Hours: Tue.-Thu. 11 am.-10 p.m.; Fri.-Sat. 11 a.m.-11 p.m.; Sun. 1-8 p.m.
Prices: Starters $3-9; entrées $9-25
Atmosphere: Urban cabana
Smoking: None permitted
East Liberty's cycle of flourish, decline and, lately, revival is one that's got everyone in Pittsburgh buzzing. No, it's not a fairy tale about food -- unless we're talking about a couple new grocery stores. But food is central to the East Liberty experience. In good times or bad, people gotta eat. Even in its bleakest days post-Penn Circle, the neighborhood has been fertile ground for restaurants owned and run by African Americans.
More recently, the trend took on a foreign flavor when Pittsburgh's first Ethiopian restaurant opened on Highland Avenue, fast becoming the neighborhood's restaurant row. Perhaps encouraged by its success, an excellent new Caribbean restaurant next door is East Liberty's newest comer.
Royal Caribbean is the creation of owner and chef Ben Crownie. In a small storefront midway between the tony new shops on Centre Avenue and the hip-hop beat of Penn, he has created a mellow, welcoming dining room colored with pastel versions of Jamaica's iconic red, yellow and green. A takeout counter is built of bamboo to evoke a beachside cabana, though it's strictly bring-your-own-fruity cocktails.
Such libations should taste pretty good with the sometimes-fiery flavors on the simple, enticing menu, which focuses on chicken and seafood, jerk and curry. In particular, nearly half the menu consists of fish and shrimp dishes, with several preparations available for either whole or filet tilapia or red snapper.
We began with seafood fritters. The puck-sized patties were chewy on the inside, crispy on the outside, and packed with flaky white fish and tiny, succulent shrimp. Their slightly spicy flavor warmed us up for jerk-chicken salad. Our waitress cautioned us that the jerk was hot, but we found it well on the tolerable side of palate pyrotechnics, balanced by the cooling properties of crisp greens and ranch dressing (Royal Caribbean's house dressing, made with cucumbers, was unfortunately unavailable). A big, juicy wedge of mango reminded us that jerk was born to accompany tropical fruit.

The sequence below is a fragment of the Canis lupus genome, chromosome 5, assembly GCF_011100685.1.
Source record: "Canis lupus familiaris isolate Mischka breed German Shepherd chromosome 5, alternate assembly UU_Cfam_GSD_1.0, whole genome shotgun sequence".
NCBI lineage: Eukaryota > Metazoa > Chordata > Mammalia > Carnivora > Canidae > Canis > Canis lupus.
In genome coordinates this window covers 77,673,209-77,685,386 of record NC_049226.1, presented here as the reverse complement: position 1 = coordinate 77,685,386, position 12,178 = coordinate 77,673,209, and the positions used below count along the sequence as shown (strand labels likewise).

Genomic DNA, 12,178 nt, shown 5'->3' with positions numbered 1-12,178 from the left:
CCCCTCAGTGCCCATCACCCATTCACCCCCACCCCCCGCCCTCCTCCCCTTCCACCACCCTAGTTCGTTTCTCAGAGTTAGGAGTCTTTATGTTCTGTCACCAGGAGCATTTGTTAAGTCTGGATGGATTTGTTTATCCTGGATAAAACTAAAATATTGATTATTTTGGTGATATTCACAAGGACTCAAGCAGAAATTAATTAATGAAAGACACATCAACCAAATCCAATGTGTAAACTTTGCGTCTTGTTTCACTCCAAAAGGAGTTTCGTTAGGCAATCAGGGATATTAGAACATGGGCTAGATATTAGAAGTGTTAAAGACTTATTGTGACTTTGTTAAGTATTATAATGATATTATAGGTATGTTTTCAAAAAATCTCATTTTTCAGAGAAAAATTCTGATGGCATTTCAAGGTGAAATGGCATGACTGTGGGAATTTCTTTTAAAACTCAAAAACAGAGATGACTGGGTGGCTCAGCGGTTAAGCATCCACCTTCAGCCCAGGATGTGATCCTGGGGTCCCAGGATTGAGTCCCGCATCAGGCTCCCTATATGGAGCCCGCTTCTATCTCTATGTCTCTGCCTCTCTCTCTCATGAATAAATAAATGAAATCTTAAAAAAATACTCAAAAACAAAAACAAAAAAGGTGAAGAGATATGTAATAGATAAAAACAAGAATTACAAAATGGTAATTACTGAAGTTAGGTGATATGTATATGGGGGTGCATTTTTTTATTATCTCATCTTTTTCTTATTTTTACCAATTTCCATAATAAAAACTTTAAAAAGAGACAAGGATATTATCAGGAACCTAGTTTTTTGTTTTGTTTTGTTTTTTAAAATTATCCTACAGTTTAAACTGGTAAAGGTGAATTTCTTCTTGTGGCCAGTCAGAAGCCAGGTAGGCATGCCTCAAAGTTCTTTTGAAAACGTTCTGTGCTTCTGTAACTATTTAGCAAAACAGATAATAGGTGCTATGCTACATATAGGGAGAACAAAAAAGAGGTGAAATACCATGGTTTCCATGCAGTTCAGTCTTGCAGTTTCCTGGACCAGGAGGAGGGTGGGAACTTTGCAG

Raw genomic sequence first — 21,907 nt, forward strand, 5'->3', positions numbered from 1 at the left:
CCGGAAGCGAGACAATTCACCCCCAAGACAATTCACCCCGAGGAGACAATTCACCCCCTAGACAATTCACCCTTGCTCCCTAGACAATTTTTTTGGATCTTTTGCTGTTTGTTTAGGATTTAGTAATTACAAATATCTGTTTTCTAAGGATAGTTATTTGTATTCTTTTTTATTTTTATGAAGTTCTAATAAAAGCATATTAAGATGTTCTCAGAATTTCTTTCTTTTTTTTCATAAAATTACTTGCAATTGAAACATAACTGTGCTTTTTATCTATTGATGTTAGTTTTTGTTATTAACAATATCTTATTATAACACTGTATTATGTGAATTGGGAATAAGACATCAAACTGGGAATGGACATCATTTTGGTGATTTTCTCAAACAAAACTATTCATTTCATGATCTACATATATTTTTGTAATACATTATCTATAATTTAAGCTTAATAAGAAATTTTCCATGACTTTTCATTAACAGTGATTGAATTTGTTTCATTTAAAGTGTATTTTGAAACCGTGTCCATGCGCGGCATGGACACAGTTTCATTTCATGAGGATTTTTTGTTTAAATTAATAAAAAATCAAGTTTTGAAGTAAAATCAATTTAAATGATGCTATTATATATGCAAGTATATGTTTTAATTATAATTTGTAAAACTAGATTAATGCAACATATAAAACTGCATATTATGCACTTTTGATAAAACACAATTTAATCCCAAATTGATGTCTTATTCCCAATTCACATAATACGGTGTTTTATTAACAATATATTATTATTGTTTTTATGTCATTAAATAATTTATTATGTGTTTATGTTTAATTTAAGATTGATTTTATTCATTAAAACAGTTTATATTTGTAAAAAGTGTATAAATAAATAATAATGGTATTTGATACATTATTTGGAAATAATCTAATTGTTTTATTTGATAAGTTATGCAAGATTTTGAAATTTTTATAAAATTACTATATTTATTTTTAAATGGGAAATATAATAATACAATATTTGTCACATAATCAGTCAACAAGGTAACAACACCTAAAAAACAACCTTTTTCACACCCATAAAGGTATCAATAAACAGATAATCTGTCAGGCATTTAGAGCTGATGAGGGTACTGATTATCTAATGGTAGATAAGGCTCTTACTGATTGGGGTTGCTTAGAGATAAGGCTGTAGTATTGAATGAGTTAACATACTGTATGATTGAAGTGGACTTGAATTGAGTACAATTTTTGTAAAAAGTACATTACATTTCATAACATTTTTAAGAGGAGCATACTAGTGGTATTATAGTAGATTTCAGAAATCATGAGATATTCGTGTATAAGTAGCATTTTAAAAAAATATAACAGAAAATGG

Around here, it's safe to say that not every restaurant offers goat, so when Angelique saw goat curry on the entree list, she looked no further. Meaty yet tender, hearty yet mild, the goat kept company with a few soft potatoes in a warmly seasoned, lightly piquant sauce. It was excellent with a side dish of rice and beans.
Jason tried tilapia escovitch, a vinegar-cured preparation related to ceviche (citrus-marinated seafood) and escabeche (pickled vegetables). In this case, it was a gorgeously sautéed filet topped with a mildly tangy, but not sweet, vinaigrette and lightly sautéed onions and tomatoes. The combination of warm cooking with a salad-like presentation added delightful dimensions of temperature, texture and flavor to this wonderful dish.
Though tropical cocktails aren't on the menu, you might not miss them if you try Royal Caribbean's special beverages. The juices come directly from the fruit, not a can, and the homemade ginger ale packs a zing that makes the stuff from the supermarket taste like sugar water.
As East Liberty's star continues to rise, we're thrilled to see it become home to restaurants like Royal Caribbean, whose unique offerings and unpretentious, intimate atmosphere say, loud and clear, "Welcome to the neighborhood."